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Church Releases Seer Stone Photo + Handwritten Manuscript

“A new volume of The Joseph Smith Papers Project featuring the printer’s manuscript of the Book of Mormon was released Tuesday by the Church Historian’s Press, an imprint of the History Department of The Church of Jesus Christ of Latter-day Saints,” reads a Mormon Newsroom statement.  “Revelations and Translations, Volume 3: Printer’s Manuscript of the Book of Mormon is the 11th published volume of the project in the Church’s ongoing effort to make every document produced by Church founder Joseph Smith or by his scribes available to the public.”

In a press conference held at the Church History Library in Salt Lake, Church Historian and Member of the Quorum of the Seventy Steven R. Snow announced the new project, stating, “We’re thrilled that this will benefit both scholars and members.” Elder Snow said that in compiling the lengthy volumes (over 1,000 pages of text), “we were committed to a comprehensive treatment of the facts.”

The project was produced in collaboration with the Community of Christ (formerly the Reorganized Church of Jesus Christ of Latter Day Saints), who acquired the manuscript in 1923. The manuscript was primarily written by Oliver Cowdery.

Robin Linkhart, one of the Community of Christ’s Presidents of the Seventy, stated that the joint project “represents decades of research” and “is a significant addition to the Joseph Smith Papers.” She concluded that despite differences between the faiths, “we endeavor to create an atmosphere of respectful dialogue.”

As internet usage becomes more pervasive in society, many Church members have come across information regarding Church history that they find troubling. Though scholarly in nature, the Joseph Smith Papers project seeks to educate more than just academics on these issues. 

“I’ve often said that our biggest challenge with Church history is simply that our members don’t study enough of it,” said Assistant Church Historian Richard E. Turley Jr. “The Joseph Smith Papers are part of a continuing effort we have to make sources available to our members so that they can see original items in the easiest possible way.”

For instance, the volume contains stunning, never-before-seen photographs of a seer stone that Joseph Smith used in the translation of the Book of Mormon. Due to the prominence of the Urim and Thummim in the narrative of Church history, Turley conceded that many members might be surprised to learn that Joseph often used a seer stone during the translation process. But ready explanations for such revelations can be found, said Turley, if approached with a historical eye.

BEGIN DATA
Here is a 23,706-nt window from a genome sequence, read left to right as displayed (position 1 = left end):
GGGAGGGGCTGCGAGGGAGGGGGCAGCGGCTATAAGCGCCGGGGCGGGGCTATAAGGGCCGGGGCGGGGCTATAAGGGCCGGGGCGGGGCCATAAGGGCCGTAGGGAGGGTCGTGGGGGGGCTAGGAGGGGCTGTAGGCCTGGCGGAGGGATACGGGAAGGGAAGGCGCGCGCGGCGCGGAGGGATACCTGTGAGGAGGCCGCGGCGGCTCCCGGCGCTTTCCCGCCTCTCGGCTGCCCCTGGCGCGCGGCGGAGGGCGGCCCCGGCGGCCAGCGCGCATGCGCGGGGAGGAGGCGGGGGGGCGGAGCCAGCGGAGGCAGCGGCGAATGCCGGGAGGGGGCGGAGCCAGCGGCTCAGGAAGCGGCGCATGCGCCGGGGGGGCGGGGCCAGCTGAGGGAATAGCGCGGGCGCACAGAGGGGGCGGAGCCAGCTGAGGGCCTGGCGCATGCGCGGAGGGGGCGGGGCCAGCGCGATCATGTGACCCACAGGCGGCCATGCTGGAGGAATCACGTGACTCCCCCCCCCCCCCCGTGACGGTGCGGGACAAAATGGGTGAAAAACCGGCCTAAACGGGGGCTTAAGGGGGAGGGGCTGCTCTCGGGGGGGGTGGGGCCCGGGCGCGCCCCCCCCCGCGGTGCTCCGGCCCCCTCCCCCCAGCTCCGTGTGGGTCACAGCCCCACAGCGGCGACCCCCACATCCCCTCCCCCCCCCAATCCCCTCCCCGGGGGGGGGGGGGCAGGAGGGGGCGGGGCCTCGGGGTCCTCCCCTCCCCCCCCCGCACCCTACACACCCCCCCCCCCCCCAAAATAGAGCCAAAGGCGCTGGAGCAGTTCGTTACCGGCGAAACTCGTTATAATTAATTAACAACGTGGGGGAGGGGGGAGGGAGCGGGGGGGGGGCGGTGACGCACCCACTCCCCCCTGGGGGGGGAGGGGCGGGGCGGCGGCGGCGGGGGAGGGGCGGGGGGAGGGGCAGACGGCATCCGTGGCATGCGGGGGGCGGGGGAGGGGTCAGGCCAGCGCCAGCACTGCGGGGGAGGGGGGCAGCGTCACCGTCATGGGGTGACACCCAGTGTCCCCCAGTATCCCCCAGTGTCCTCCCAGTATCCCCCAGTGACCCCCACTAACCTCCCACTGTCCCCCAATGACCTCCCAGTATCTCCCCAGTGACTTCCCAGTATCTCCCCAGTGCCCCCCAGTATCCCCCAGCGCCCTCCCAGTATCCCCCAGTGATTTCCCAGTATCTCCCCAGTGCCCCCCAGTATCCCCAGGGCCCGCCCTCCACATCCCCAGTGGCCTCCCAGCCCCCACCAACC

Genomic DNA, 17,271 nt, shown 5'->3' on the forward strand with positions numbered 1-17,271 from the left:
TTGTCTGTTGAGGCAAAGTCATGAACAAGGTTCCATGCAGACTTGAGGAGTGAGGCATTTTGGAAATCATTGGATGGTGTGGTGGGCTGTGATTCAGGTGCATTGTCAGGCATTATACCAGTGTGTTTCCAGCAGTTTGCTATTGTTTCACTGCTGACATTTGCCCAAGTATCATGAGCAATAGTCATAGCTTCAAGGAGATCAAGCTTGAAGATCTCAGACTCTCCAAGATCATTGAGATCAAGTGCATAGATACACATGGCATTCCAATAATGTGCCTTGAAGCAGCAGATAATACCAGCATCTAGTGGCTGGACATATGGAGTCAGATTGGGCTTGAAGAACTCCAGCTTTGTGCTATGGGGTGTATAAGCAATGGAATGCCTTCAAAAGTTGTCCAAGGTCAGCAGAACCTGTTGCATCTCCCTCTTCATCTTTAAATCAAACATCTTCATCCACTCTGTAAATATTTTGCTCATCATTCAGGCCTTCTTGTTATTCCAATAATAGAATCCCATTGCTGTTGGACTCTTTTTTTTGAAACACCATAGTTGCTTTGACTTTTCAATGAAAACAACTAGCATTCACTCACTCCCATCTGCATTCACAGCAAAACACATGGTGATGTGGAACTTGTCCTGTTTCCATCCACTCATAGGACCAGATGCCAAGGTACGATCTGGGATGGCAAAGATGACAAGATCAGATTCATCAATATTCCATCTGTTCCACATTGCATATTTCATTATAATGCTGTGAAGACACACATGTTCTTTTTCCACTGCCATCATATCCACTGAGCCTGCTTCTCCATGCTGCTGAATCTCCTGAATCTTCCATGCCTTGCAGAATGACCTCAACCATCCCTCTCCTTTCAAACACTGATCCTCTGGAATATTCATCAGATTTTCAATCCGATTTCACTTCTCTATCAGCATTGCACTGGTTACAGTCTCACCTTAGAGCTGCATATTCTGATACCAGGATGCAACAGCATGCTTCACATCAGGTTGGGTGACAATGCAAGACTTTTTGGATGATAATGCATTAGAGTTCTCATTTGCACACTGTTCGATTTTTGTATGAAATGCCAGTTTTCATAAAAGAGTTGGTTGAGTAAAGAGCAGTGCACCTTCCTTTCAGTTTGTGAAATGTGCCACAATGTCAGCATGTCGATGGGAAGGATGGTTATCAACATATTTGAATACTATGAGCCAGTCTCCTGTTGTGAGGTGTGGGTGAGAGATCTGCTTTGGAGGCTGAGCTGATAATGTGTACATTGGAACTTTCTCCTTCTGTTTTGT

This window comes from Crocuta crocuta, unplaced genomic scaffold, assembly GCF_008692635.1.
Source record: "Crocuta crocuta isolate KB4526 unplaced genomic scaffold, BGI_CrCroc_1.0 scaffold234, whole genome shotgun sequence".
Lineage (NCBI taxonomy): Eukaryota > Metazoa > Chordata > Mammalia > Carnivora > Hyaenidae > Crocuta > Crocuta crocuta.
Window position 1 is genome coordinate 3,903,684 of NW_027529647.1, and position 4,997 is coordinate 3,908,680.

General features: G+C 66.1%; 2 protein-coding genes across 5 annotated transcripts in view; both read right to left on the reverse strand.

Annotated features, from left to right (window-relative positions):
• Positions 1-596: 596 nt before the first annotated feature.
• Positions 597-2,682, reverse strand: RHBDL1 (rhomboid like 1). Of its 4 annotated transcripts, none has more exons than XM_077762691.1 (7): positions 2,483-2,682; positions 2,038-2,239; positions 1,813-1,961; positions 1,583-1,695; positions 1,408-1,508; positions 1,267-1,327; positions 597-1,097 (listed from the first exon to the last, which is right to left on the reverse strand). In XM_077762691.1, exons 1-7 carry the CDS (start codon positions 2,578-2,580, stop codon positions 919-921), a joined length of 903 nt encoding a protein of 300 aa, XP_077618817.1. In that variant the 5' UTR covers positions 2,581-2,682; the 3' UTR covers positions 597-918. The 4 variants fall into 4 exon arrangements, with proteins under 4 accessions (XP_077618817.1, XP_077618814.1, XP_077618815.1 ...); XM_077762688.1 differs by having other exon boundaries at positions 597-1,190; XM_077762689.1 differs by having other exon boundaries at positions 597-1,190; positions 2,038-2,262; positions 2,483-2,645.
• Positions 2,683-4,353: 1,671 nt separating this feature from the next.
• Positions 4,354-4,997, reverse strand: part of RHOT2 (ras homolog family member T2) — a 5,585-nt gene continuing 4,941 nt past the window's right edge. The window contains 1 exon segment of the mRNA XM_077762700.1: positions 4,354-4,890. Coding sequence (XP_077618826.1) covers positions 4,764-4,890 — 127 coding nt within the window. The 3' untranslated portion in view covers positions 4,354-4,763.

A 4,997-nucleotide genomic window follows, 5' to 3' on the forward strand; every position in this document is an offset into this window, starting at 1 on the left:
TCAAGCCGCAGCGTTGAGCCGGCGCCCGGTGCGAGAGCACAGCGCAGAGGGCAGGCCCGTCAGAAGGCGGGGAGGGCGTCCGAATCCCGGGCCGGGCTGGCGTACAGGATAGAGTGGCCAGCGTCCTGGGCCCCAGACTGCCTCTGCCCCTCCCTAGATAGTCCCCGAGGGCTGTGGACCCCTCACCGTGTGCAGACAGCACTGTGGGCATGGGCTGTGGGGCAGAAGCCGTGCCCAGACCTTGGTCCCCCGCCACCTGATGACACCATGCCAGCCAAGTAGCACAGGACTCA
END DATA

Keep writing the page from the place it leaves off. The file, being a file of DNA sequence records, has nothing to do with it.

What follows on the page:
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The above photo of Joseph's seer stone was released to the public in the new volume, as well as an article found on LDS.org

“I think the value of the papers is that they allow the reader to go directly to the sources,” he said. “Of necessity historians interpret, but [the Joseph Smith Papers project] allows an interested person to go directly into the sources and make their own interpretation without having to be filtered.”

For those concerned with the scholarly nature of the volume, Turley says that it contains “both the original manuscripts and easy-to-read transcripts so that you can . . . read it easily through the transcripts, and then if you want to compare it to the manuscript, you can do that as well.”

The Mormon Newsroom statement concludes, “The entire project has been endorsed by the National Historical Publications and Records Commission (NHPRC), a division of the National Archives. The Joseph Smith Papers volumes undergo extensive peer reviews, from both Church and outside scholars.

The print edition of the Joseph Smith Papers is expected to span more than 20 volumes when complete. It is divided into six series: Journals, Revelations and Translations, Histories, Documents, Administrative Records, and Legal and Business Records. The first volume of the project was published in 2008. For more information, visit josephsmithpapers.org.”

Photo from Mormon Newsroom. 

See more photos and learn how the Church came to have the stone, click here.


5 Little-Known Facts About the Publication of the Book of MormonLearn more about the discovery, translation, and publication of the Book of Mormon in the newest volume of  The Joseph Smith Papers: Revelations and Translations, Volume 3, Printer’s Manuscript of the Book of Mormon Part 1 and Part 2Available on deseretbook.com today, August 4.

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